There are several areas where I know I disagree with postmodernism.

(1) That truth is merely a function of community, a socially constructed entity, and does not necessarily denote any correspondence to reality. Of course that statement itself might well be just a social construct!
(2) Epistemological relativism. The diversity of all beliefs does not demand the relativity of all knowledge. Relativism is also conceptually incoherent in that it denies the existence of universals whilst making a universal claim. Relativism is self-stultifying since it regularly participates in the evaluation of other conceptual systems whilst implying that it has no basis for doing so.
(3) Hermeneutical Anarchy. I never cease to tire of the irony of authors who strenuously insist that when it comes to reading texts there is no such thing as authorial intent, and they continue to argue this point by writing books and articles somehow expecting their authorial intent to be discernible, lucid, understood, and compelling to the reader.
(4) Religious pluralism. To be honest – this is what scares me the most. Postmodernists like to tout themselves as inclusive and tolerant, like a big friendly life-size teddy bear. But there’s a catch. Everyone is affirmed in their belief as long as it operates within the bounds of pluralism and does not foster any kind of exclusivism or criticism – ‘it’s true for you, but not for me’ is as nasty as you can be. Religious pluralists cannot tolerate those who are not pluralistic and they are quite happy to put the thumb screws down on anyone who fails to worship at the pantheon of pluralism and pluriformity – the teddy bear becomes a big mean hairy ogre with little provocation. If you don’t believe me, look at the religious vilification laws in Australia, Scandinavia and soon too the UK. Religious pluralism is no longer the philosophy of the intelligentsia it is now law! On the one hand religious pluralism is okay if you mean the freedom to choose and practice your own religion – but when you start legislating what criticisms you can and cannot make about other religions I get really nervous!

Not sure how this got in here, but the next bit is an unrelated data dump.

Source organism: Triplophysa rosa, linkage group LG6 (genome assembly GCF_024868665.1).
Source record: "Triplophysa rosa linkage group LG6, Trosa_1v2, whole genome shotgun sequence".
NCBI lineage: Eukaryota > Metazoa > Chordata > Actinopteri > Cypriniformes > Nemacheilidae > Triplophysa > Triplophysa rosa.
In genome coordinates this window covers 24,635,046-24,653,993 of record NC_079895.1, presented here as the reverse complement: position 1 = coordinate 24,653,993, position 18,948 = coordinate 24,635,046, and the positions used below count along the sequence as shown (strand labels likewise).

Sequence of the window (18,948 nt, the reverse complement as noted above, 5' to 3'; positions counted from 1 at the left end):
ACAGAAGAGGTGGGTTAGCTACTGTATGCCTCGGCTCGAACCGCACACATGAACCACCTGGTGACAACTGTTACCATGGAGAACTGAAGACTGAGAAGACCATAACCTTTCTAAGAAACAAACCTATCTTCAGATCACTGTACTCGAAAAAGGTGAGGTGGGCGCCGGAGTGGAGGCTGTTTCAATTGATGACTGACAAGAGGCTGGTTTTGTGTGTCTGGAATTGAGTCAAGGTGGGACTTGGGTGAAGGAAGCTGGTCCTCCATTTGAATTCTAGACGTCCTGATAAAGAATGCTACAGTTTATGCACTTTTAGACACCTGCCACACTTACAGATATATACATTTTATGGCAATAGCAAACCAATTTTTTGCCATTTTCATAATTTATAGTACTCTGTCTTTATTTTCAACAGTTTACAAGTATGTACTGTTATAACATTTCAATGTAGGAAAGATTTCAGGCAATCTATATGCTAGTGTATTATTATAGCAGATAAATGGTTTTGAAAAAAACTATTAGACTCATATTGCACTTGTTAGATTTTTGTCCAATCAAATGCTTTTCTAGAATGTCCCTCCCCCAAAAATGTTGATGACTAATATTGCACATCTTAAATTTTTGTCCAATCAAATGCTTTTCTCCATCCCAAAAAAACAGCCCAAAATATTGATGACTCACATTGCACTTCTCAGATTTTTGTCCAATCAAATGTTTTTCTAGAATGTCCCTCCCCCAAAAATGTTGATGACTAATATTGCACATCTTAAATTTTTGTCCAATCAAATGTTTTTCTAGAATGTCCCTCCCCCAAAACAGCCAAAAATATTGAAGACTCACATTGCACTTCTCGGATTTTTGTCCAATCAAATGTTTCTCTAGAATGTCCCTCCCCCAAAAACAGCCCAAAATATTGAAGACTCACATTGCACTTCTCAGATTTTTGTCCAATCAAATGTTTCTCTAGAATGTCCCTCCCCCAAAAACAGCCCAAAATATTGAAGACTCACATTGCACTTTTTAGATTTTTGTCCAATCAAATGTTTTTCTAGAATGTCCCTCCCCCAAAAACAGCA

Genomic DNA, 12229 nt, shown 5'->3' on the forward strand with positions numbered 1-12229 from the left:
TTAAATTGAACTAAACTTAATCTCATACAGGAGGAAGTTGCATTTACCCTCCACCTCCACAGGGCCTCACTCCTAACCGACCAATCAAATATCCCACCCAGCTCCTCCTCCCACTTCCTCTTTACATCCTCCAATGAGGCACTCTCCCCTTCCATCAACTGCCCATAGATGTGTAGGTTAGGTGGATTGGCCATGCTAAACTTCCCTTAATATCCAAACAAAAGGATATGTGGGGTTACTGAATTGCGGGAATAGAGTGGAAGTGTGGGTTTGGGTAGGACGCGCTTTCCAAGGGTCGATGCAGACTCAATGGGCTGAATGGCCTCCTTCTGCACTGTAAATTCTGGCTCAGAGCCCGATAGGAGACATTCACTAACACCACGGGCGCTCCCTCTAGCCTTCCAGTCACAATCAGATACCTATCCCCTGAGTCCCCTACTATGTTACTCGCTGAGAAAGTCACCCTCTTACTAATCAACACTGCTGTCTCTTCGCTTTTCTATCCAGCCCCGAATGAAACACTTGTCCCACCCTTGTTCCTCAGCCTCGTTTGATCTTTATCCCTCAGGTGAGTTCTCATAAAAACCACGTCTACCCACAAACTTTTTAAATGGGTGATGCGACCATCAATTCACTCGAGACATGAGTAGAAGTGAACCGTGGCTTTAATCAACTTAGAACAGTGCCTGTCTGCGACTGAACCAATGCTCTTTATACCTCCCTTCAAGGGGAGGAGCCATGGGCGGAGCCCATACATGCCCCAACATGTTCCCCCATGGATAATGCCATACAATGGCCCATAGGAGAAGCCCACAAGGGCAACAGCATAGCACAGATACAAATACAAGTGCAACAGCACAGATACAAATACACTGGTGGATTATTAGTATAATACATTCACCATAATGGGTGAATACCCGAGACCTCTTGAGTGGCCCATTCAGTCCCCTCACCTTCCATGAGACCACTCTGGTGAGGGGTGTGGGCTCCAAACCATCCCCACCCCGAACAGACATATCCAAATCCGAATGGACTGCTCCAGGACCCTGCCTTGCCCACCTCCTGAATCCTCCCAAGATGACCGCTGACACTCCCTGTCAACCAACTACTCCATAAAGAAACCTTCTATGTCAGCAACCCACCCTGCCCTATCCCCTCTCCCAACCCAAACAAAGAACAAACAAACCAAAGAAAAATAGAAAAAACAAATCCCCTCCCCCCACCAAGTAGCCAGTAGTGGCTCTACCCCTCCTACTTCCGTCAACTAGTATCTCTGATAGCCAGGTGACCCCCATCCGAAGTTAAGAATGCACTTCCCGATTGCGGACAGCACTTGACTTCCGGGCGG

Friday, July 01, 2005

Strange Acts

My doctoral advisor, Dr. Rick Strelan, has just published a book about Acts in its Hellenistic cultural setting. It is worth checking out by all those interested in the Book of Acts and Christianity in the Greco-Roman world!

He's presenting a seminar on his book at the British NT Conference in September if anyone is interested.

Strange Acts
Studies in the Cultural World of the Acts of the Apostles

Beihefte zur Zeitschrift fur die Neutestamentliche Wissenschaft - BZNW 126
by Rick Strelan


This book examines many of the strange events and actions in Acts in the context of the Hellenistic world and from that perspective. These events and actions include the ascension of Jesus, direction by the Spirit, visions, angelophanies, prison escapes and resuscitations of the dead. Many of these events are either avoided in scholarship or are investigated with an agenda other than to understand them for themselves. The book constructs an ancient audience to be one that has a close familiarity with the Septuagint and with other Greek and Latin writings. The culturally-strange events are then interpreted through the lens of these texts.